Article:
• It's from hunting that the Duke would have done when he owned the land. As far as I know there was no real fighting in the area during WW2.

  • Sorry David, unfortunately that is the reality of the archaeological evidence that we have. These are the types of finds that come out of the ground during our excavations. And these are the exciting pieces! They provide us with a lot of information.

  • In archaeology it is referred to as sherds, short for potsherds. Shards has become an alternative as its a more popular word - meaning a sharp piece of something, like glass.

  • Good question. We don't quite know what kind of activity there was around the site prior to Claudian harbour building. Pottery sherds of cerca 4-3 century BC were found in the 2005 survey in the area between the Hexagon and the Tiber, and excavations of the Via Campana further east have turned up material of similar date. So some activities took place at the...

  • Hi Patricia, sorry for the late reply. Yes, everyone is very friendly and they support each other in learning. The fieldschool is indeed an annual event. It is running this year in June. It is run by the fantastic Dragana and is for everyone of different backgrounds so no archaeological experience is necessary. You can find out more here:...

  • Hi June, welcome to the course. I know Hadrian's Wall course was very good so I hope you enjoy Portus as much. You might be interested in the document that I created at the end of week showing the related steps between the two courses. It's here for your convenience: https://www.futurelearn.com/courses/portus/6/comments/26368584/

  • @StevenBliss great question. I think these theories are still being worked on at the moment so I actually don't really know. In reality theories can change a number of times over a short periods. These datasets help that process by allowing Simon, Dragana or Fabrizio (you'll meet him later) to review the archaeological evidence accurately and consistently and...

  • Hi Lynne, glad you enjoyed this week. Thanks for highlighting that error. The video transcripts are automatically created I think but I will try to get it changed. It is correctly spelt in the PDF transcript.

  • @johannaburfitt-williams sorry, sometimes its hard to distinguish humour in these comments. I know, being from Ireland, that the Irish migrants are quite susceptible to it when they travel to Australia on their 2 year work visas. There has been quite a spike in recent years.

  • Hi both and below to Judi. Yes I agree that the Kubity was an excellent way to view models in the Rome course. Although in theory we could use such a feature it would be quite an expense to implement, especially for just one or two steps here. Secondly, Grant's models are actually quite complicated and large compared to those you see in the Rome course. They...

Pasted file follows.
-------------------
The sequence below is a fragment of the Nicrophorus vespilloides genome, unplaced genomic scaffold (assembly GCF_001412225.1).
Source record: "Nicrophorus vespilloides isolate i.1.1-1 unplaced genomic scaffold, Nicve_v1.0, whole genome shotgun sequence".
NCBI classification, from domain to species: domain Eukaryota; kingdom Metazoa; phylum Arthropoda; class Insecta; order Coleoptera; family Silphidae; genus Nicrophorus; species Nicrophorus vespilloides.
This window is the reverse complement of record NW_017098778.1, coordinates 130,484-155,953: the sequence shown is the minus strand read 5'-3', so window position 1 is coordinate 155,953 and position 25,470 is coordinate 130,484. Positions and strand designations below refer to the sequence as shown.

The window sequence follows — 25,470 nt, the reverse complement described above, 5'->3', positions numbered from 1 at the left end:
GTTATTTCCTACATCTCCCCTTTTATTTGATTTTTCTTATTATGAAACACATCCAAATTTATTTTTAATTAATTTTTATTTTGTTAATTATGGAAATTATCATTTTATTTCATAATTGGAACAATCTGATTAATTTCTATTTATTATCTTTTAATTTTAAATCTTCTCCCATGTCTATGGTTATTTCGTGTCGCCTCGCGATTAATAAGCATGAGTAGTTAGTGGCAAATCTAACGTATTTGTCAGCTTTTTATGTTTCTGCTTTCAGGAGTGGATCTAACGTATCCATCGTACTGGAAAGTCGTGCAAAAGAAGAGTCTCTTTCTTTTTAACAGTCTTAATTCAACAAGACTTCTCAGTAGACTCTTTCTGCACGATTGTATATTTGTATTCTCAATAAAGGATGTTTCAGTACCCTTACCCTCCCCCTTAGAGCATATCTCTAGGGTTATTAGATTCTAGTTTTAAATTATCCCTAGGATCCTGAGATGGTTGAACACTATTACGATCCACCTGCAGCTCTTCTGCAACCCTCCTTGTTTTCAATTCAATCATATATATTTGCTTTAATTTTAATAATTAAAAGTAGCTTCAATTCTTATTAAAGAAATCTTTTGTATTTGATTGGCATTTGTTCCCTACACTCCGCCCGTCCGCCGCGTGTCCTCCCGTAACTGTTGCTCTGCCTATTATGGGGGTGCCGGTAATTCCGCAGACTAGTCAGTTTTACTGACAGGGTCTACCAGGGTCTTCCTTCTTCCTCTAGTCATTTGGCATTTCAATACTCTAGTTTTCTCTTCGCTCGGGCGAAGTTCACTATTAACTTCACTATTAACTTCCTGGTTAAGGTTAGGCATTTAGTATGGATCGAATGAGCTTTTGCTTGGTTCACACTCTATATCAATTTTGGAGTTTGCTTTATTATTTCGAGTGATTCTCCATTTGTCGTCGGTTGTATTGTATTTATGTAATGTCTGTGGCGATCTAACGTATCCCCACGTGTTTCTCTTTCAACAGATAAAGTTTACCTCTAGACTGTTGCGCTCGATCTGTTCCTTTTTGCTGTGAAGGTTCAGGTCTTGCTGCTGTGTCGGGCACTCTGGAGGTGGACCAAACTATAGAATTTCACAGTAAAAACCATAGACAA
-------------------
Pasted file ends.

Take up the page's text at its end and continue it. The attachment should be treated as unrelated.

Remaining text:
• If I remember rightly, some of the analysis done suggested that it would have been timber framed and tiled, as concrete may have been too heavy to support.

  • Very well spotted Hugh, I honestly don't have an answer for you. I was always certain it was 12 bays and I know there is Building 7 in close proximity to the north which we do not really understand the function of and its relationship to Building 5. But yes, I see your confusion. I'll try to get an answer for you.

  • You're most welcome, happy to help.

  • Hi Johanna, it's definitely not irrelevant. We take health and safety seriously on site. That includes wearing appropriate clothing and protection. Everyone is told to bring hats and sunscreen to site everyday. Obviously we can't force them to wear it but we advise them and most take heed. It can get very hot during the day so we use the parasol pines (you see...

  • Hi Dorothy, good question. In short, no I don't think we can say there is. There are so many factors that contribute to the depth of soil that you cannot really relate one place to another. Regardless, we wouldn't use the depth of soil to distinguish two different contexts. The ways described in the articles would be far more reliable and give us a better...

  • We still have nearly two full weeks to go, Betty. I wouldn't say nearly finished! The best is yet to come.

  • Great question Colin. We discuss the decline of Portus in the last few weeks so you'll get a more detailed explanation from Simon and Dragana. But for now, perhaps think of the opposite cycle of events - the decline of Rome leading to the silting up of the basins. Maintaining and running a huge infrastructure like Portus would take considerable organisation,...

  • We at the project have mixed reactions to this video. On the one hand it is visually quite nice and does give a good sense of the overall size of Portus, especially for a visitor. On the other hand pretty much all the buildings and the layout of the port are extrapolated from Gismondi plan's of the 1930s. Simon speaks about these in step 1.14 and you can see...

  • Hi Brendan, sorry I missed this. Here is a quick video where Dragana talk a little bit more about slaves and work force. https://www.youtube.com/watch?v=icmX8NIJFsM

  • Welcome to the course Inibokum. Glad you could join us. Will definitely be a little different from business management.

  • Hi Judi, yes they were. They were undergraduates completing an essential part of their degree course. They must complete a certain amount of weeks of fieldwork after their first year of study.

  • Hi Donna, we have actually tried and others have too. With very mixed results. One of the main reasons being, soil and dirt do not go well with iPads! We did do experiments using normal ink pens that would also track the hand movements while writing. It meant that we could take digital copies of some record sheets without having to photocopy them.

  • Christine, appreciate your kind comments. See my reply to Lodewijk below.